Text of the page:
Literature Review – Realistic Job Previews

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Literature Review – Realistic Job Previews

Prior to the commencement of any occupation, every potential employee will want to know what jobs/duties they will be expected to undertake. However, how much information should potential employees have and to what degree does giving a realistic job preview translate into staff retention/profit to the business. This literature review will firstly look at what a realistic job preview is and its associated benefits. Secondly, examine some tests that have been conducted to justify its use. Thirdly, analyse issues regarding employee attraction. Fourthly, evaluate what variables affect realistic job previews. Lastly assess how realistic job previews should be administered for the greatest success.

A realistic job preview (RJP) is a concept within selection and recruitment where potential or new employees are made aware of the actual tasks and duties they are likely to perform while undertaking their job. This is a valuable function, as it exposes employees to all positive and most importantly possible negative functions within their roll. However in most cases this is a complex activity for both prospective employees and members within the organisation as Dugoni and Ilgen (1981) explain. ‘Both parties need to gather relevant information on one another, whilst still looking attractive’. Nevertheless, if this is overcome and RJP’s are carried out effectively, they can build trust, minimises the shock associated with starting the new job, build understanding of what is to be expected and as Dean and Wanous (1984) claim, it significantly reduce staff turnover. For example, Dean and Wanous (1984) tested ‘the effects of realistic job previews on hiring bank tellers.’ They studied 249 new hires over 48 weeks and compared their results with two other control groups. These new employees had a specific job preview that clearly and significantly had lower initial job expectations compared to the other two groups. Their results showed that there was no difference in initial attitude towards the organisation or in job performance. However the rate at which turnover occurred was significantly different, with quite a few of the control group leaving after a couple of weeks, compared to the group that had RJP which only started to leave after the twentieth week. Another interesting test conducted to examine the effects of realistic job preview was carried out by Meglino (1988). He examined 533, male and female US Army trainees and the effects of two different realistic job previews with regards to turnover and changes in processing responsibilities. The two RJP’s administered looked at the enhancement of overly pessimistic expectations and reduction of overly optimistic expectations. Their results indicated, “(a) that trainees exposed to the combined previews had significantly (p <.05) lower turnover, (b) that those exposed only to the reduction preview had significantly (p <.05) higher turnover, and (c) that the previews administered in all experimental conditions were more effective in reducing turnover (p <.05) among more intelligent trainees and those initially more committed to the Army” “(a) (trainees) saw the Army as more caring, and trustworthy and honest, (b) were more committed to the Army and more satisfied with their jobs, and (c) experienced less role ambiguity.” These results from both the bank teller and US Army trainees are interesting, as far as both represent completely different occupations, which needed to address vastly different realistic job preview issues. However with effective RJP strategies they were both able to reduce staff turnover.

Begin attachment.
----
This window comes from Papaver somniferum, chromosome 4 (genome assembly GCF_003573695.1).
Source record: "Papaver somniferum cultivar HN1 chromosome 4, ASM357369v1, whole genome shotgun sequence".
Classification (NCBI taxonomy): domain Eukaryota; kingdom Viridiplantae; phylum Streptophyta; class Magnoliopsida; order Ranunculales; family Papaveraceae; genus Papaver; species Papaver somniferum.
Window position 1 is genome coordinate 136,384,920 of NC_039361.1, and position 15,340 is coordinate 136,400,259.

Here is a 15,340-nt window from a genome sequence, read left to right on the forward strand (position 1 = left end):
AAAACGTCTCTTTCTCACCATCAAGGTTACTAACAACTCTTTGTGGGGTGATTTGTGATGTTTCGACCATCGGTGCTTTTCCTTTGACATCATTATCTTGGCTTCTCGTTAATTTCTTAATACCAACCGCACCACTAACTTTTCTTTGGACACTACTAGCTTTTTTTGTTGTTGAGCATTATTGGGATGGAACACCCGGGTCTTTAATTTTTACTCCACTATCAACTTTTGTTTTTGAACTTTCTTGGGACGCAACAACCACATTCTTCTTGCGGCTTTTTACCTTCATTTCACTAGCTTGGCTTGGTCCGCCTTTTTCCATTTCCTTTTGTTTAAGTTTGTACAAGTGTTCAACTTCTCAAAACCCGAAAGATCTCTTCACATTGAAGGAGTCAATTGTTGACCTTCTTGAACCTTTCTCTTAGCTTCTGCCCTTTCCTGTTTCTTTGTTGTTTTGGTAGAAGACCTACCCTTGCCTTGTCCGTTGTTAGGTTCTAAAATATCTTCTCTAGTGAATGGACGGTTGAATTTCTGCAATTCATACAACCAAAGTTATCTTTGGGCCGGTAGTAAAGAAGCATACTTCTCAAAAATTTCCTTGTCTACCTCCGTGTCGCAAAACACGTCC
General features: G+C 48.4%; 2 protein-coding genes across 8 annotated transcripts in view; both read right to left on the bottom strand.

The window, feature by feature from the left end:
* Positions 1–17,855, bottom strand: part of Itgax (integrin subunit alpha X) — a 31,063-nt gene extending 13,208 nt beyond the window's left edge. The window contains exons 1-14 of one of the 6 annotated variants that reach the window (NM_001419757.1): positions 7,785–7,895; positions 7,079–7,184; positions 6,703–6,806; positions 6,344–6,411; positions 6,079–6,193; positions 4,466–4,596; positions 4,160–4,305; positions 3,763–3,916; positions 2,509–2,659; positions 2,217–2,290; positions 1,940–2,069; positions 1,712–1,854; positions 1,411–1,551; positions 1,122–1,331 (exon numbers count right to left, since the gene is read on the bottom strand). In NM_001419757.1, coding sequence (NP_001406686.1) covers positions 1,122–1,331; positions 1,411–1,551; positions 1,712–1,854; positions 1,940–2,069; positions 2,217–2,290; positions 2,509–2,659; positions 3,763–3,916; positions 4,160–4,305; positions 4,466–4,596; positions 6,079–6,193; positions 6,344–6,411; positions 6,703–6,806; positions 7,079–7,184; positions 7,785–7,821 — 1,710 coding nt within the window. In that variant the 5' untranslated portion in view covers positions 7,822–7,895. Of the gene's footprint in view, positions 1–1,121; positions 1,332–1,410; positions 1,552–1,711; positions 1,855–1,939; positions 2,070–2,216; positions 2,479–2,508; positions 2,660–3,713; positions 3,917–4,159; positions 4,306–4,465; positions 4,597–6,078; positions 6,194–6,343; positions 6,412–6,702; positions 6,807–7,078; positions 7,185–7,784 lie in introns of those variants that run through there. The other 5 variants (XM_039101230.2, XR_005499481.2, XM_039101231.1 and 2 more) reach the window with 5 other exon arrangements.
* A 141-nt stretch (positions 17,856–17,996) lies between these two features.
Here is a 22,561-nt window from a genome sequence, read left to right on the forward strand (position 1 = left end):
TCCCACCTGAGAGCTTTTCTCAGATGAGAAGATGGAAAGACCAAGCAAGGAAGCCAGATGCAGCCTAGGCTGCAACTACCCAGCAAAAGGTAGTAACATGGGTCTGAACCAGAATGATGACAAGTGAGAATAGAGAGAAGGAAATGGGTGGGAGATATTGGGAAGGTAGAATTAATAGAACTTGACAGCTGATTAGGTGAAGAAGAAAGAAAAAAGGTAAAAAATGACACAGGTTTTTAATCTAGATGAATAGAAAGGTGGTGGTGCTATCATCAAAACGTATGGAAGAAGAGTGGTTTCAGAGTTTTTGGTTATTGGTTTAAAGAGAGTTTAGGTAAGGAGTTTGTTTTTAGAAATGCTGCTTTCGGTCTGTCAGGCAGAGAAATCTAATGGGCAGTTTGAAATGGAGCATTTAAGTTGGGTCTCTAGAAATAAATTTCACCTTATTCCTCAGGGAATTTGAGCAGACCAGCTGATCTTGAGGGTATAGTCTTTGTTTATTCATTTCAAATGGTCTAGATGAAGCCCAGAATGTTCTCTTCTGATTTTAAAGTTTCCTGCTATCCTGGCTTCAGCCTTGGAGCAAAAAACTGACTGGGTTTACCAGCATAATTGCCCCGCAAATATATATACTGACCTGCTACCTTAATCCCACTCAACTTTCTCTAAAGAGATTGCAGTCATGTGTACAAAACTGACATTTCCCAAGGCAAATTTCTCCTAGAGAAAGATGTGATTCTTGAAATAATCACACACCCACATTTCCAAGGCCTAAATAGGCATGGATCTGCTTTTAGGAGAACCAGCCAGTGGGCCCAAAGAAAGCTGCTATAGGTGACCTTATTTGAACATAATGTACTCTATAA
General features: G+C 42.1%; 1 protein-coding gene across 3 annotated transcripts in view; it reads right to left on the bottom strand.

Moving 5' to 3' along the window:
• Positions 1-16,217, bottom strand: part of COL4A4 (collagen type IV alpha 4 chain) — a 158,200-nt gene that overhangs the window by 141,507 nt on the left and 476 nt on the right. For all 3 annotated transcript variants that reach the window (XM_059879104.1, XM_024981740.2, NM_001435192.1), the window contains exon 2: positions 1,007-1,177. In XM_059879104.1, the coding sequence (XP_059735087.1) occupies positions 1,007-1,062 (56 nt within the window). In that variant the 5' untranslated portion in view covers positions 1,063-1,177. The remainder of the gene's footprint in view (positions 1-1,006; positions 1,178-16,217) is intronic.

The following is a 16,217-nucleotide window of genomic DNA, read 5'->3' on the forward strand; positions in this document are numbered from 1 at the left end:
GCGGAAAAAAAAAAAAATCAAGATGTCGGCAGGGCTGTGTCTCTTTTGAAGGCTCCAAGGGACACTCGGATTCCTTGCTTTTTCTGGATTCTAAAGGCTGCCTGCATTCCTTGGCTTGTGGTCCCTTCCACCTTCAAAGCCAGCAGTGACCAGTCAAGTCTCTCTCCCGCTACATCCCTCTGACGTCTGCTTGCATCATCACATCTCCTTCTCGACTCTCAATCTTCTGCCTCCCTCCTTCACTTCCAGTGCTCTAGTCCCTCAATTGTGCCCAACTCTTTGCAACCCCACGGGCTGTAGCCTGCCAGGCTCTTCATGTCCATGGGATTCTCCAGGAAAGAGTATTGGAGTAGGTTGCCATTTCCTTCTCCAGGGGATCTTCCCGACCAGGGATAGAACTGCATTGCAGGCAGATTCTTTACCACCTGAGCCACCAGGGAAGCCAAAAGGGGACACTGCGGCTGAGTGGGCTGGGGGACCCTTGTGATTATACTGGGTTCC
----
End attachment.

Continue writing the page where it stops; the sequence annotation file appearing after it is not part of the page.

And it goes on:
There are three main theory’s surrounding why realistic job previews reduce staff turnover rates. Firstly as explained by Porter and Steers (1973) “Prior to employment, such subjects apparently adjusted their job expectations to more realistic levels. These new levels were then apparently more easily met by the work...